Digital transformation is key to the success of many manufacturing businesses in today’s environment, and service assurance is key to achieving that transformation.

The Importance of Service Assurance in Smart Manufacturing
The Importance of Service Assurance in Smart Manufacturing

Eileen Haggerty | NETSCOUT

Manufacturing businesses across the globe are under increasing pressure to ensure their products reach the market as quickly as possible to meet growing customer demand.  In response to this pressure, manufacturers everywhere are engaging in digital transformation initiatives to adapt to ever-changing business requirements and stay ahead of competitive threats/pressure. As a result, advanced technologies which enable manufacturers to enhance their capabilities and produce more at a faster rate, are becoming more widespread in the sector.

According to IDC, by 2020, 60 percent of manufacturers will depend on digital platforms to support up to 30 percent of their revenue. Automation, for example, already underpins several applications such as automated assembly lines, computer aided design/manufacturing (CAD/CAM), and “just in time” delivery of inventory that ties demands for raw materials to accurate forecasting of customer requirements. By extension, there are many other digital transformations, such as data center innovations, that improves CAPEX, OPEX, and more agile service delivery!

By adding service assurance driven by end-to-end visibility to the equation, manufacturers will be able to enjoy even greater efficiencies, employing the technology to pinpoint the source of network and/or application related degradations and outages that impact a production line.

 

Keeping the lines running

The advent of Industry 4.0, in which machines, devices, sensors and people connect via the Internet of Things (IoT) to create an increasingly automated ‘smart’ factory, has seen more areas of the manufacturing process become digitized. As they do so, however, new types of risks have begun to emerge, and the impact of disruptions that effect the technology are likely to dramatically increase.

Manufacturing Execution Systems (MES), and the machine-to-machine communications, automation technologies, IoT devices and sensors that make up a smart factory, all rely on connectivity. Information needs to be constantly and continuously available through bi-directional communication over both wired and wireless networks with robots, sensors, employees with scanners, mobile devices and workstations. Any degradation or failure in this communication could impact the workflow on the factory floor, which could dramatically impact efficiency and the quality of the manufacturer’s products, ultimately causing revenues to plummet.

By way of illustration, an automated assembly line produces an expensive drug for a pharmaceutical company to the value of $250,000 per hour. Should the flow of information be disrupted, the line may fall out of sync requiring all systems to be shut down and reset, before starting over. Even if this only takes 20 minutes, it could cost the business more than $80,000 in lost production. Likewise, without access to the information needed to print manifests or bills of lading, a manufacturer could find itself unable to ship its products; trucks will sit idle at its loading bays, the finance department will be unable to bill its customers, and that day’s revenue may go unrecognised.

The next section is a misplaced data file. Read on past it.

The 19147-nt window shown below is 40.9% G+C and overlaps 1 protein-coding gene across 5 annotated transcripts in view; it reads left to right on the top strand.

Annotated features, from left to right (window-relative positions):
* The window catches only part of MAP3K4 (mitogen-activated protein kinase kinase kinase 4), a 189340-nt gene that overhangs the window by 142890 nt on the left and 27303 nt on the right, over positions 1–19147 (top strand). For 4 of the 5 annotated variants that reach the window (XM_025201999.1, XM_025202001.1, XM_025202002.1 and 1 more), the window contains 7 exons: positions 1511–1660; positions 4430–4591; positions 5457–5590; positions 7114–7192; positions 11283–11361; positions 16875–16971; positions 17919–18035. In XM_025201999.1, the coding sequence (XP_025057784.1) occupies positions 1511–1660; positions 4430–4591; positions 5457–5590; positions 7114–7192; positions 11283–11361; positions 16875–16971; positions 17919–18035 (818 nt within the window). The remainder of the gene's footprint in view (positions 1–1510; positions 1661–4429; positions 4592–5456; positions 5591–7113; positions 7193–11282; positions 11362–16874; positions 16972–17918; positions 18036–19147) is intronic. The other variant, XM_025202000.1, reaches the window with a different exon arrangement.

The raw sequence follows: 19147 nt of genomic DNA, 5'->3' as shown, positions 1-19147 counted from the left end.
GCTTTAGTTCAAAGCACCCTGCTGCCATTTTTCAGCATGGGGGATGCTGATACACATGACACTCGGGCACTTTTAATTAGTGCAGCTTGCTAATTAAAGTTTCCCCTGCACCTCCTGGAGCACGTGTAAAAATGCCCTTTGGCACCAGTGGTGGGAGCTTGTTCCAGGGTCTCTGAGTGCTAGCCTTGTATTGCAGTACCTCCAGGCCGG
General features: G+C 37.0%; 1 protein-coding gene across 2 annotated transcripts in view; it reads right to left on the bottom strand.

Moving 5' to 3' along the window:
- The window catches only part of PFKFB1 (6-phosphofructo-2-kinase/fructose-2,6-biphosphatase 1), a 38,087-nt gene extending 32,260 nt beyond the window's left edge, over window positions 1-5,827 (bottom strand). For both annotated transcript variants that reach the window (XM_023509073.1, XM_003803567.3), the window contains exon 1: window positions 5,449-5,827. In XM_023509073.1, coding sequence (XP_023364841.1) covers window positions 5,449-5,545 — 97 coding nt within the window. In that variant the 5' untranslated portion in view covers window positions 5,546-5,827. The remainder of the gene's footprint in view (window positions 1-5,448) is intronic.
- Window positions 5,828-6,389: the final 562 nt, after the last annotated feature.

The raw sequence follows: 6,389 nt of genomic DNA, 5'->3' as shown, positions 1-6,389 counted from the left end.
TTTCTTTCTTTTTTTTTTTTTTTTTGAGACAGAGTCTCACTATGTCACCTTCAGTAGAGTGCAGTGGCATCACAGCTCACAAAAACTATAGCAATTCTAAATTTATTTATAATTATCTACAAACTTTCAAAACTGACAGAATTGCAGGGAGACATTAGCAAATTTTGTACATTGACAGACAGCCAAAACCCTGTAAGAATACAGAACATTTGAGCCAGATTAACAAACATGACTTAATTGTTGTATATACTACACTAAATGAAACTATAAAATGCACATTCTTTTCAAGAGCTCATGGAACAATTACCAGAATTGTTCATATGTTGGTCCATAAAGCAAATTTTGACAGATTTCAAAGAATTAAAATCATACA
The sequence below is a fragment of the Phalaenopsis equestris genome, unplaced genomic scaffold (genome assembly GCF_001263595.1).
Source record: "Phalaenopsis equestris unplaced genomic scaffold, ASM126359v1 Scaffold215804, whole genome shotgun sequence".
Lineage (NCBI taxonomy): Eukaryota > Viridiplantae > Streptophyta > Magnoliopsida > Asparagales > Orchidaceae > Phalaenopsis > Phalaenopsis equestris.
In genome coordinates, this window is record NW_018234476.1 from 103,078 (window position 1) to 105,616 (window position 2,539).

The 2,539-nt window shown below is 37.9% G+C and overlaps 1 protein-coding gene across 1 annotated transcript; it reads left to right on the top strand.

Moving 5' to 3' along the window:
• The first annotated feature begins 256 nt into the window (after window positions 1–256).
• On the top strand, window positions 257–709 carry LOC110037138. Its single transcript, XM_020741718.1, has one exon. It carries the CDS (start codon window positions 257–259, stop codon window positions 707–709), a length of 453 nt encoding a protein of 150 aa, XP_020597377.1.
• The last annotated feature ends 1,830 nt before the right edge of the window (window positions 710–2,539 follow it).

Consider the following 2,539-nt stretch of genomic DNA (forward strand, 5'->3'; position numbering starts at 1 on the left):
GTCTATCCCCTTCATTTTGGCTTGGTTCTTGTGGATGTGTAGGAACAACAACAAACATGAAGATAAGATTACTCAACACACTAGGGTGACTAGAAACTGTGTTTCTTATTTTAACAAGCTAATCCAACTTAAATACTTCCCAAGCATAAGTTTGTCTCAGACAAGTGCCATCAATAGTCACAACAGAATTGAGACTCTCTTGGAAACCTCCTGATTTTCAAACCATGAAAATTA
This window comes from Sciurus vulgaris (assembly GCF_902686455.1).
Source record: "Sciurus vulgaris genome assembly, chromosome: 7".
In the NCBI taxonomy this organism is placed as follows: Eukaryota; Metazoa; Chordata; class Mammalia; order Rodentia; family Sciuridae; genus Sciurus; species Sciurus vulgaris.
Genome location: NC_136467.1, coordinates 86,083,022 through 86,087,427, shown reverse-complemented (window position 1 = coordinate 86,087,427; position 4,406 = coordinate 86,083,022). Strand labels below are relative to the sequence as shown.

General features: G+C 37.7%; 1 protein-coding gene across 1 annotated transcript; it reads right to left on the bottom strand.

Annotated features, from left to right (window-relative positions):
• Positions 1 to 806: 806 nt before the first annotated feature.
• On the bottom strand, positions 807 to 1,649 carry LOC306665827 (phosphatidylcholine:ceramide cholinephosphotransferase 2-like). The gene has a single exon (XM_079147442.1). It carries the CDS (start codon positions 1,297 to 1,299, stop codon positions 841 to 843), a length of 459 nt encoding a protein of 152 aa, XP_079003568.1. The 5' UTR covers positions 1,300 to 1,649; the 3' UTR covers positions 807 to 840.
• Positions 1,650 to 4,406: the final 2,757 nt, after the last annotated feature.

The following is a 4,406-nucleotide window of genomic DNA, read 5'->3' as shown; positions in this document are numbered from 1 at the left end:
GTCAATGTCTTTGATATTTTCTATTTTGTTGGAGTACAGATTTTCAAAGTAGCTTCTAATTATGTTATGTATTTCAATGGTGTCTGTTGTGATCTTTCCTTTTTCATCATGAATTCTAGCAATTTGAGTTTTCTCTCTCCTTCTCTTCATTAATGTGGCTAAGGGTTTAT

What’s more, in addition to impacting production and profit, technology failures could also affect a manufacturer’s reputation. Should it prove impossible for a manufacturer to check on the status of a customer’s order, for example, that customer may lose confidence and take their business elsewhere.

It’s therefore clear that, although automation and advanced manufacturing technologies are beneficial to delivering a more efficient, flexible and competitive service, there can be no room for degradations in performance when it comes to all-important “just-in-time” processes.

 

Visibility and insights

The manufacturing industry already relies heavily on IT services, and this reliance will only increase as it continues to adopt the latest trends such as smart manufacturing, wireless communications on assembly lines, and the integration of IoT technologies in a bid to remain competitive.

However, in an environment in which businesses can ill afford even the slightest interruption, service assurance is now paramount.

Providing this assurance requires end-to-end visibility that delivers the insights needed to pinpoint the root cause of any performance degradations wherever they may be along the service delivery path, and in turn enable them to quickly resolve the issues. With businesses ever more reliant on IT service delivery and the coordination of the entire manufacturing process from design and production to sales, service, shipping and billing, this visibility has never been more important to ensuring the availability and performance of these IT services.

Digital transformation is key to the success of many manufacturing businesses in today’s environment, and service assurance is key to achieving that transformation. The IT team must, therefore, have available to them, the visibility and the intelligence they need to avoid costly outages, and to reap the benefits of the latest manufacturing technologies.

 

About Eileen Haggerty
Eileen Haggerty, Senior Director Enterprise Business Operations, NETSCOUT

 

The content & opinions in this article are the author’s and do not necessarily represent the views of ManufacturingTomorrow

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